• Matthew J Bruccoli. The Fortunes of Mitchell Kennerly, Bookman. Harcourt Brace Jovanovich, 1986.

Secondary publications:

  • “Local Failure – Re Israel Mowry Saben”. Jackson’s Oxford Journal, 2 Mar 1895. 
  • Robert W Shufeldt. “The Medico-Legal Consideration of Perverts and Inverts”. Pacific Medical Journal, XLVIII, July 1905:391-3. Online.
  • William Lee Howard. "Two Souls in One Body: A Realistic but Scientific Account of a True Psychological”, The Arena; 34, 192, Nov 1905: 467-9. An account of Jennie/Karl.
  • “Mowry Saben Dies in San Francisco“. 
  • Richard Cary. “Mowry Saben About Edwin Arlington Robinson”. Colby Quarterly, 9, 6, March 1972.
  • Bert Hansen. “American Physicians' Earliest Writings about Homosexuals, 1880-1900”. The Milbank Quarterly, 67, 1, 1989.
  • George Chauncey. Gay New York: Gender, Urban Culture, and the Makings of the Gay Male World, 1890-1940. Basic Books, 1994: 42–44, 51, 52, 54, 55, 59–60, 62, 77, 79, 110, 118, 187, 190, 291–292.
  • Anne Herrmann. “The Androgyne as ‘Fairie’: A Self-Authored Case History” Queering the moderns: poses/portraits/performances. New York: St. Martin's Press, 2000: 143-163. Discusses Werther as one of six early examples of writers who cross boundaries and “queer the traditional spaces of modernism”.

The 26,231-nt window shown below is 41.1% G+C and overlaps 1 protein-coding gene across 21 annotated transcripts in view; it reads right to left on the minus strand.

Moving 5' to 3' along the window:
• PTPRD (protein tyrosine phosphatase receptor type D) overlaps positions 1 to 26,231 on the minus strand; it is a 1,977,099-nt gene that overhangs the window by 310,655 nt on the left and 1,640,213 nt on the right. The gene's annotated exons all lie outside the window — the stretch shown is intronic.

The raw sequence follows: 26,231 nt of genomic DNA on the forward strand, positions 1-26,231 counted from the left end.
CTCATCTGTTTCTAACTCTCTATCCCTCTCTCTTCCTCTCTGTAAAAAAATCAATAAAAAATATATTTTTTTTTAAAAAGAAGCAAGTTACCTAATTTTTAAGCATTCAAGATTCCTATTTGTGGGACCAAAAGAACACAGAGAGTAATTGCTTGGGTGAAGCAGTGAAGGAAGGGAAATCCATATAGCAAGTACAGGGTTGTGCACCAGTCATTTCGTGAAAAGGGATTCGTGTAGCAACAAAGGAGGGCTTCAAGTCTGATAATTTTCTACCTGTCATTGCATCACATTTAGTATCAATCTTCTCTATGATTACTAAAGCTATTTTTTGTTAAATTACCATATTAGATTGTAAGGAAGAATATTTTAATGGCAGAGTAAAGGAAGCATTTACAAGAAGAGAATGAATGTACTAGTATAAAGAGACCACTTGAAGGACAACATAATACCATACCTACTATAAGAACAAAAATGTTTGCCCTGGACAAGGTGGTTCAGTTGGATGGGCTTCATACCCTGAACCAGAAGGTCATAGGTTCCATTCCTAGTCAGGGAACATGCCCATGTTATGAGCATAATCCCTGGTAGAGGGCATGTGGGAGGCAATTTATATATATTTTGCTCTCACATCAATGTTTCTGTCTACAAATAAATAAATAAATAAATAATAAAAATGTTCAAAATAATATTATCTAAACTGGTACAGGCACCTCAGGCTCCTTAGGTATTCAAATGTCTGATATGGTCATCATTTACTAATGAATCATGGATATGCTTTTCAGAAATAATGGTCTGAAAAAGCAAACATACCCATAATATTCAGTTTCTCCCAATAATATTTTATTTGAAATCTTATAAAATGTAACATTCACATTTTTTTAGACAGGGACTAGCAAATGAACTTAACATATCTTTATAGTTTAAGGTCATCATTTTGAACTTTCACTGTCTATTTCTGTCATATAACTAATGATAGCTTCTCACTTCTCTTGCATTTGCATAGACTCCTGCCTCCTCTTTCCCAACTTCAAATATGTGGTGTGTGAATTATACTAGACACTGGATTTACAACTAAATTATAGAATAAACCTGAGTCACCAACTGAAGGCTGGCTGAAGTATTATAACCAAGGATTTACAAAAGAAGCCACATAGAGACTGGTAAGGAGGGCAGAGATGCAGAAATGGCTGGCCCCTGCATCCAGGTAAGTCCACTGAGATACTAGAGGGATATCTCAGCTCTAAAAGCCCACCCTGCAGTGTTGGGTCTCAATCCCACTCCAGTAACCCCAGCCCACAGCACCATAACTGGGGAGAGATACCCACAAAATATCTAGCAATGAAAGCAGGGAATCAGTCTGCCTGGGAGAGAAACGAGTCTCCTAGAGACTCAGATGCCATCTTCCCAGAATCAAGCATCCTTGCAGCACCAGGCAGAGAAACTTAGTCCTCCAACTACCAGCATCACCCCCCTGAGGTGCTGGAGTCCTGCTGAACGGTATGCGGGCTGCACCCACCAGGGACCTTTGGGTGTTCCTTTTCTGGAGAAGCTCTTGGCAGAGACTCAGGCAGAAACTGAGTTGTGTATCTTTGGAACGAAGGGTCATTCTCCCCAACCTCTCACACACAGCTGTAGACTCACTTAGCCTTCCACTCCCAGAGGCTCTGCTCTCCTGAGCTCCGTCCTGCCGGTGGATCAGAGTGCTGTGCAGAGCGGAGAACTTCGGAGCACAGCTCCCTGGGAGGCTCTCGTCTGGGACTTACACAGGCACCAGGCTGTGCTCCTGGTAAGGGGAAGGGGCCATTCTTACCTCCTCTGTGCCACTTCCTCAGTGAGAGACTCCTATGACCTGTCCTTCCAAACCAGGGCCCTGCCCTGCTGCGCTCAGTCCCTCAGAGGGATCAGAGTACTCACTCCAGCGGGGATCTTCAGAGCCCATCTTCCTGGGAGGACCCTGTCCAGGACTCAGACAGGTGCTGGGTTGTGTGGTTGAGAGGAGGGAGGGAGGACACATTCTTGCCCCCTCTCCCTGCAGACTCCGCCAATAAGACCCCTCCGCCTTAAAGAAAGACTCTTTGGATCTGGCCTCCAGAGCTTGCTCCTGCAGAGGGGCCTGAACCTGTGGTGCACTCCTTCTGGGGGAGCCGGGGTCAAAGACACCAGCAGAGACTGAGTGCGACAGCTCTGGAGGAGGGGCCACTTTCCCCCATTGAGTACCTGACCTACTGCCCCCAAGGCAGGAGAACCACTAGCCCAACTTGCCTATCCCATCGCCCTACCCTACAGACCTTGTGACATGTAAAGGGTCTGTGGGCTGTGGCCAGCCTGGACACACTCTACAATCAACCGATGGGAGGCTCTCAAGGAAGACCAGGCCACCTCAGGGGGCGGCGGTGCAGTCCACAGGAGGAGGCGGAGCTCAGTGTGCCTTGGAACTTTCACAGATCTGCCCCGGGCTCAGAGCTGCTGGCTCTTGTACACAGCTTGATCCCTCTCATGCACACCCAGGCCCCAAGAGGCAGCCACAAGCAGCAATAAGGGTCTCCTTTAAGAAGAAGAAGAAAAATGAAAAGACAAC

• Henry L Minton. Departing from Deviance: A History of Homosexual Rights and Emancipatory Science in America. University of Chicago Press, 2002: 19-29,
  • Melissa Norelle Stein. Embodying Race: Gender, Sex, and the Sciences of Difference, 1830-1934. PhD thesis, Rutgers University, May 2008: 217-235. Online.
  • Joanne Meyerowitz. “Thinking Sex with an Androgyne” GLQ 17.1, 2011.
  • Aaron Shaheen. “Strolling through the Slums of the Past: Ralph Werther’s Love Affair with Victorian Womanhood in Autobiography of an Androgyne”. Journal of the Modern Language Association of America (PMLA) 128.4, 2013. 
  • Emma Heaney. The New Woman: Literary Modernism, Queer Theory, and the Trans Feminine Allegory. Northwestern University Press, 2017: 172-8.
  • Bjorn Klein. „Voyeurismus und die Macht des Blicks in den Sexualwissenschaften und der New Yorker Unterwelt um 1900“. L’Homme, October 2019.
  • Francisco Araujo da Costa. „Original Reviews of Autobiography of an Androgyne”. Medium, Jun 23, 2019. Online.
  • Channing Gerard Joseph. “Who Was Jennie June?”. Outhistory, October 10, 2022. Online.
  • Lee Lanzillotta. “How an ‘Androgyne’ Upended Gender in 1899”. Gay & Lesbian Review, November-December 2023. 

Find-a-Grave            Wikipedia(Jennie June)                  Wikipedia(Mowry Saben)

1 comment:

  1. Anonymous19/4/24 08:16

    Great blog. Wondering if you’ll ever do a write-up on Thomas Baty/Irene Clyde, contemporaneous to Saben/June but quite a contrasting figure wrt sexology etc.